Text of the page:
When planning your shoot, think four years ahead. That’s the average shelf life before you’ll need to update your library. Begin with the hero images for your needs as they stand, and build in a few additional options you’ll need for future growth. Otherwise, you will wind up with missing images and need to do a second custom photo shoot—which might not be able to exactly replicate the original.
Also, ask yourself what will still be on-trend within that time period and what is most likely to change. Then plan the must-have shots well enough to explain them to the photographer, and then allow him or her to include a few crazy ones to give yourself options down the road. Remember, your photographer should be on top of trends and your consultation should include related advice. When it comes to how to specifically create images that pop, hire professionals, have the conversation on what you are trying to achieve, and then get out of the way and let them do their jobs.
Yes, your image library is designed to move buyers to act. To do so, in 2018 and beyond, it better have the flexibility—as needed—to move on its own. If you can afford it, include a mix of video and static images during your custom shoot which can be optimized for websites, email, and social media campaigns. You’ll want the original high-resolution files, but make sure they are delivered in a file format compatible with compression. If you’re not sure, ask.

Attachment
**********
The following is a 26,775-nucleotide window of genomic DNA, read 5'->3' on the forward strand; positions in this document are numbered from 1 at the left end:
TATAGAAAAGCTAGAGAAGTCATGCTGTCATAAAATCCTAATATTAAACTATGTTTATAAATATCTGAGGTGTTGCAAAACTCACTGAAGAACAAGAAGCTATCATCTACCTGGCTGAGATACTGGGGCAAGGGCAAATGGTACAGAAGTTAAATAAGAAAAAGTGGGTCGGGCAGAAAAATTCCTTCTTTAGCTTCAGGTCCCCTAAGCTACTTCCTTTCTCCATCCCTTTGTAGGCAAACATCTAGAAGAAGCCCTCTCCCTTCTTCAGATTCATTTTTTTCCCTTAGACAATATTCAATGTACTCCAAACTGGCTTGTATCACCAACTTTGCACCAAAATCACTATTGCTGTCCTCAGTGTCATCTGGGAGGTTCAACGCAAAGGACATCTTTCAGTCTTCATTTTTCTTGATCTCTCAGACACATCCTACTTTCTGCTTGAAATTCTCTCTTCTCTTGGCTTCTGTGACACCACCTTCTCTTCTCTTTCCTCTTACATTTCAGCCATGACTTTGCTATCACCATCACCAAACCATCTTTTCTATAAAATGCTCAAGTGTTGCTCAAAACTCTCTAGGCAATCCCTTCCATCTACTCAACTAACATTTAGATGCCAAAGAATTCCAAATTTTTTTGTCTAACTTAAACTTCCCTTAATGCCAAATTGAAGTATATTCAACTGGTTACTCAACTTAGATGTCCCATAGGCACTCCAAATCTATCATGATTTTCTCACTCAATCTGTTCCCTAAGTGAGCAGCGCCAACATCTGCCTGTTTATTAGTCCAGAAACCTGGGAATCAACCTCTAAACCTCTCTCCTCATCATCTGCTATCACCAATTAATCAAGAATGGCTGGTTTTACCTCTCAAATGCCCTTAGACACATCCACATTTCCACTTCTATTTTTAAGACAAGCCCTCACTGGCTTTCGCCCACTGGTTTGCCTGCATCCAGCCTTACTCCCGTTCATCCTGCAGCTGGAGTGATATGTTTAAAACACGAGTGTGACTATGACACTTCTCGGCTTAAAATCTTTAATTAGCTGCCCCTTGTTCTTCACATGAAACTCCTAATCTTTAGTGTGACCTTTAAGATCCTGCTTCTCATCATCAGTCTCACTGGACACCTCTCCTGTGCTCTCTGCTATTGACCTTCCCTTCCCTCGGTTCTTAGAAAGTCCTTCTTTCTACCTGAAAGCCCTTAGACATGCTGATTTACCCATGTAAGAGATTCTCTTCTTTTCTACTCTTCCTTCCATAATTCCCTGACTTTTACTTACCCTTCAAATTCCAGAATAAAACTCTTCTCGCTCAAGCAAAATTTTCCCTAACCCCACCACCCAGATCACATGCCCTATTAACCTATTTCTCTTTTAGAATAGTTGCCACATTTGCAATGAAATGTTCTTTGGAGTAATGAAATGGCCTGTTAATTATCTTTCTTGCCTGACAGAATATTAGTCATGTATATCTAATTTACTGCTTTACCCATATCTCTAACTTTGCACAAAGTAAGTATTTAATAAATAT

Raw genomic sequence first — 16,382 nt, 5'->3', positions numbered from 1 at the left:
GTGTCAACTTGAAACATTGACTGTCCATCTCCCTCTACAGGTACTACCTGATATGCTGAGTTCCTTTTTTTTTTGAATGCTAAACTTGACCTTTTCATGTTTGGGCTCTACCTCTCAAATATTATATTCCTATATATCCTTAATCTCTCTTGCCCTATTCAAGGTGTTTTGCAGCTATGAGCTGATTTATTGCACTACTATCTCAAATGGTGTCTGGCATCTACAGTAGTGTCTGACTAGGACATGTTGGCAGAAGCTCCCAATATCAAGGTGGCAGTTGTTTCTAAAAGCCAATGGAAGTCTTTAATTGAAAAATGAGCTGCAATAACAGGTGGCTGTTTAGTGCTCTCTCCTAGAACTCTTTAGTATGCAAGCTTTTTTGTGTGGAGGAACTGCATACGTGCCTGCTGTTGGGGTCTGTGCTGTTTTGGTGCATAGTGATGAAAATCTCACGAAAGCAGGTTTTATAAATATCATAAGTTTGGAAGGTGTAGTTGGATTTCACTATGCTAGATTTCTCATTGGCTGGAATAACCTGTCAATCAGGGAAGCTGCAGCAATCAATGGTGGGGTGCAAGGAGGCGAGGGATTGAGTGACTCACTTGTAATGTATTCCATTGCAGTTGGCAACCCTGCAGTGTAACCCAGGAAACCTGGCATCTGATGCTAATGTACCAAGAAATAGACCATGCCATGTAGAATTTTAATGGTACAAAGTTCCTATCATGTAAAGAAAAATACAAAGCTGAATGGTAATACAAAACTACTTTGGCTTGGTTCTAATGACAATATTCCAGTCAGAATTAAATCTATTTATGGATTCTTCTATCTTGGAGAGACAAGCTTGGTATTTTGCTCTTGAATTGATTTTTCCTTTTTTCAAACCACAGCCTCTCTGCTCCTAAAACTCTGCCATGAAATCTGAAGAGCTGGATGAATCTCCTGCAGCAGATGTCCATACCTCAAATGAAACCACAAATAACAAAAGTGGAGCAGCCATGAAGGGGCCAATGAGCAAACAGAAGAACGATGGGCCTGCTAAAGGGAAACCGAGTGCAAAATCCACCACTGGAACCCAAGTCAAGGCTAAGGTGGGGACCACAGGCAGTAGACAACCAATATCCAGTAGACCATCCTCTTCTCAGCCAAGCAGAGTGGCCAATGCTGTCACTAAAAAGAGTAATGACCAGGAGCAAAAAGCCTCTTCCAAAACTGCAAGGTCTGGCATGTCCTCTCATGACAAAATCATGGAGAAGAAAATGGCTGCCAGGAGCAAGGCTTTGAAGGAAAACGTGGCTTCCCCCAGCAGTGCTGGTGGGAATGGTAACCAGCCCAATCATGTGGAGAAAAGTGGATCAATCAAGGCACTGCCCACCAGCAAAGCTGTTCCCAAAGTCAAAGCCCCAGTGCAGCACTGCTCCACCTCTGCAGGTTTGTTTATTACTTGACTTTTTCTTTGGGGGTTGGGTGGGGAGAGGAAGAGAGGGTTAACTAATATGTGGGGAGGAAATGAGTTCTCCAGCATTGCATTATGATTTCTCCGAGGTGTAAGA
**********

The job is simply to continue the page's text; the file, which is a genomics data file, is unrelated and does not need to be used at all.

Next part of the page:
You’ll also need plenty of high-resolution images for everything printable, from billboards to table tents. As media and technology continue to evolve, make sure to take advantage of all of your options during your shoot so you have choices when it comes to what’s available for future campaigns.
While you’re at it, consider including a drone flyover or some 3-D, Augmented Reality (AR) or Virtual Reality (VR) footage. When used well, these can keep your community’s image current with growing uses of technology.
Finally, until you are ready to go custom all the way, consider transitioning by doing a limited photo shoot and backfilling with stock. Be strategic in making sure your custom shots count, and save the stock images for images which don’t require the same level of personalization.
In time, you’ll be able to ditch (at least most of) the stock.
We know. It’s a lot to take in. Not sure where to start? You’re not alone. LAVIDGE can help. To learn how, give us a call at 480.998.2600 or send email to email@example.com.
This article is a brief abstract of our exclusive study about home buyers and their preferences for advertising and marketing tactics used by new home builders.
Help is a few keystrokes away.